Germany’s post-pandemic recovery is anticipated to continue, but at a significantly slower pace than forecast due to inflation. The Russian-Ukrainian conflict has resulted in a significant decline in economic activity.
According to the new forecast, Germany’s annual inflation rate could rise to 7.1% in 2022, much higher than the previous forecasts of 5% and 3.6% made in March and December 2021, respectively. Deutsche Bundesbank President Joachim Nagel warned thatinflation could worsen, possibly even exceeding the level of the early 1980s, if prices continue to jump.
One of the main reasons for the high inflation rate in Germany, and the entire eurozone in general, is the sharp increase in food and energy prices. The upward trend in energy prices has persisted for a long time and was exacerbated by the outbreak of conflict in Ukraine.
As in many other countries, consumer prices in Germany have been pushed up by the conflict in Ukraine and supply chain bottlenecks in Asia, especially soaring energy costs. The high inflation rate is a burden on German people and businesses, reducing the purchasing power of consumers.
The recovery from the COVID-19 pandemic and the impact of high inflation will be the decisive factors for the EU’s largest economy by the end of 2022. According to the Bundesbank forecast, the growth rate of the German economy will only reach 1.9% in 2022, a sharp decreasefrom the previous forecast of 4.2%. The bank also expects German inflation to be 4.5% in 2023 and 2.6% in 2024, higher than its previous forecast of 2.2% for both years.
Analysts predict that energy prices may start to fall and supply bottlenecks will gradually ease. However, Bundesbank said that sudden high inflation could destabilise and erode the purchasing power of consumers. According to statistics, energy prices in May soared by 38.3% over the same period in 2021, while food prices increased by 11.1%. In addition, German industries are struggling with supply chains for raw materials and input intermediates, resulting in products being more expensive.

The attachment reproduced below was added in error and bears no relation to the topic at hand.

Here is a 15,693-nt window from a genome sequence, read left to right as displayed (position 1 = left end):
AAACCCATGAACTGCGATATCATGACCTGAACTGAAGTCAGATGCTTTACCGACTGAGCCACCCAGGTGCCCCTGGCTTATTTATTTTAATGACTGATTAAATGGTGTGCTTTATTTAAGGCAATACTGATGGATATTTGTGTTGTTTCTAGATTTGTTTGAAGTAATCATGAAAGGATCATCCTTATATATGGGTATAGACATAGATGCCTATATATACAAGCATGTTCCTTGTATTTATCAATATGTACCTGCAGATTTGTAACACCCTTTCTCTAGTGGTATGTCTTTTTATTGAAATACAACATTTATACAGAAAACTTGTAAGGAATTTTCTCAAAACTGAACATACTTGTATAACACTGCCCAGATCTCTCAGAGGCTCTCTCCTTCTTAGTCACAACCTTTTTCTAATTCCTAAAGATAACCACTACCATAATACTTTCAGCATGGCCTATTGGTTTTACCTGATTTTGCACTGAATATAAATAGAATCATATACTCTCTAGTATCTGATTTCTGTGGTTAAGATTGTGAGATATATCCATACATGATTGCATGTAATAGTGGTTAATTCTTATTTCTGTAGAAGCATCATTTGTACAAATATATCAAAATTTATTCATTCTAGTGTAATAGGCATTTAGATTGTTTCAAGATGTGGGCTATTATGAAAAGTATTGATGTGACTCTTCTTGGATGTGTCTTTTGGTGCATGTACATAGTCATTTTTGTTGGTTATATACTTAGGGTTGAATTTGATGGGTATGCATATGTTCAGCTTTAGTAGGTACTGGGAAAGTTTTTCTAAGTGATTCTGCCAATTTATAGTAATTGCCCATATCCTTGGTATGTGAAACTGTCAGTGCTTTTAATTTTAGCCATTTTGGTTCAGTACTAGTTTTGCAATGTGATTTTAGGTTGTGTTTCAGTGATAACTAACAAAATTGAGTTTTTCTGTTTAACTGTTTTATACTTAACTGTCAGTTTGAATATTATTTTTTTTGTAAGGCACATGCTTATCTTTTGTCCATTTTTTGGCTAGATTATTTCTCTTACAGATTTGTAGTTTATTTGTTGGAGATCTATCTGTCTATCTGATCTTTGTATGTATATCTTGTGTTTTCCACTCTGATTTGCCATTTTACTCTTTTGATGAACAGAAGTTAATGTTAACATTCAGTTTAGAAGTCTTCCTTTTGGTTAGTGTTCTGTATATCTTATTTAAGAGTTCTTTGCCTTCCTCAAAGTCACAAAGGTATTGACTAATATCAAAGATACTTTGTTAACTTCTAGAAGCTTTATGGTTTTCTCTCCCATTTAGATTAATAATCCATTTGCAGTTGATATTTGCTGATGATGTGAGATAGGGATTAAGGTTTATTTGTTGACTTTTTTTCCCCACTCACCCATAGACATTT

Controlling inflation is a top priority in the German Finance Ministry’s fiscal policy, with the aim of breaking the current inflationary spiral. One of the measures that German Finance Minister Christian Lindner emphasised is ending the expansionary fiscal policy that has been implemented in recent years. High inflation is a “huge economic risk”, and drastic measures are needed to tackle it, he warned. According to experts, the reduction in fuel prices and other support measures by the German Government will ensure that the inflation rate will not continue to rise in the coming months.
Bundesbank President Joachim Nagel also called on the European Central Bank (ECB) to take decisive action to rein in soaring prices. In response to the efforts to curb inflation being carried out by other central banks, the ECB announced a plan to raise interest rates in the coming months, thereby increasing key interest rates by25 basic points on July 21. This is the first rate hike by the ECB in more than 10 years. The bank has also left open the possibility of continuing to raise interest rates this September.
In addition to temporary fiscal measures and tightenedmonetary policy to control inflation, the German Government, and European countries in general, must make efforts to devise measures to deal with the impact of the conflict in Ukraine and the unpredictable developments of the COVID-19 pandemic. Maintaining the recovery momentum is a big challenge for Europe’s leading economy in the current context.